Long term debts can wear down even the most resilient couples.
by Louis H. Primavera, Ph.D.
In today’s economic environment, a lot of couples can face difficulties making ends meet. While that’s particularly true for younger people, whose incomes are at starting levels and who are often saddled with heavy mortgages and student loans, even those of retirement age can feel the pinch.
We all know that money plays a vital role in the quality of living. Those who have it are generally happier, have better health, greater longevity, and enhanced status. In relationships, money can be used to show affection and support, and may provide a reason to marry or stay that way. When couples feel good about their finances, they feel good about themselves and their marriage. While it does not guarantee happiness, not having money, or more precisely enough money, can strain a relationship to its breaking point.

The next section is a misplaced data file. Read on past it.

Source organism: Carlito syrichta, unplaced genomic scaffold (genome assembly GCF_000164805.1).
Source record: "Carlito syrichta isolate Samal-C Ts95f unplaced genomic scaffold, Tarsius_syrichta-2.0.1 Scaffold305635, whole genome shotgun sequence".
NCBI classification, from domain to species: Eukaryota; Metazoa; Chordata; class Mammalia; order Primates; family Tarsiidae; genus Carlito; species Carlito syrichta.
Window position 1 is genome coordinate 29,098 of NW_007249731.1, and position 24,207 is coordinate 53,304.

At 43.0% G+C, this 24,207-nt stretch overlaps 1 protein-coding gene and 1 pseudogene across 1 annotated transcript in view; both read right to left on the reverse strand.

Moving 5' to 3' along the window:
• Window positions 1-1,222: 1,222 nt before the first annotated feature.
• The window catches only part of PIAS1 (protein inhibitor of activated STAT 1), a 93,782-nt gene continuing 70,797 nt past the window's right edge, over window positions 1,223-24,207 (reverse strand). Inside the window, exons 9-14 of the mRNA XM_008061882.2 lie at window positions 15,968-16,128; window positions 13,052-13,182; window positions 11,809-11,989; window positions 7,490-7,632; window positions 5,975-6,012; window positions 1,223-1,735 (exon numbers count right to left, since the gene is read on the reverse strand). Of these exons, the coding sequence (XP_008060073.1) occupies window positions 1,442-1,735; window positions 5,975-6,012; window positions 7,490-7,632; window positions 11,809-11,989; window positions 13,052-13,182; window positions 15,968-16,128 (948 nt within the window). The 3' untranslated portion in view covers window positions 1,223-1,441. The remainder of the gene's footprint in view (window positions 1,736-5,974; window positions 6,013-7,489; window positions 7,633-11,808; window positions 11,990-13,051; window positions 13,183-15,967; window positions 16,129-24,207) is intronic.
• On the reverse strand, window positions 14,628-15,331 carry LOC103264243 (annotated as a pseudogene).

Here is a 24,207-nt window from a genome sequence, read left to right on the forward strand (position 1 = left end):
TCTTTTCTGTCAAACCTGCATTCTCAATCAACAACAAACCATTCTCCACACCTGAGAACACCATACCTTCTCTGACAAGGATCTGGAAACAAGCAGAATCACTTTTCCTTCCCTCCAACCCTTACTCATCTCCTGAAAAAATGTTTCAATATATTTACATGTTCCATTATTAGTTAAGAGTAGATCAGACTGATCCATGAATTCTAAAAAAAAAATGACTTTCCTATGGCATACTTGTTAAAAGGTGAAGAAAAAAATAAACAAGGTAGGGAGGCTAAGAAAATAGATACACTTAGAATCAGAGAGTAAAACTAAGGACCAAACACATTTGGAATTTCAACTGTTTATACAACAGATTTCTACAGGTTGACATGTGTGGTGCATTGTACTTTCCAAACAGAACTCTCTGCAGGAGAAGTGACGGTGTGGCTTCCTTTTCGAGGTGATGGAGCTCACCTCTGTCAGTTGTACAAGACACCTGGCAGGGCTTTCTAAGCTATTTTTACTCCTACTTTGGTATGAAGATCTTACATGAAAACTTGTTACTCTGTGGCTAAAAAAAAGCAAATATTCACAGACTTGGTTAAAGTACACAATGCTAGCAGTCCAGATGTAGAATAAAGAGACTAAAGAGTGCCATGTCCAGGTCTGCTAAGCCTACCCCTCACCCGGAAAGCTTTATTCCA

When we talk about financial problems, we mean a prolonged money shortfall and heavy debt. The problem with long term debt is that it lingers. We often face stressful events that are difficult and can cause emotional turmoil, but they’re usually short-lived. When the source of stress is gone, the relationship often returns to normal. But when we constantly feel the pressure to make payments, stress is always there, and stress leads to conflict.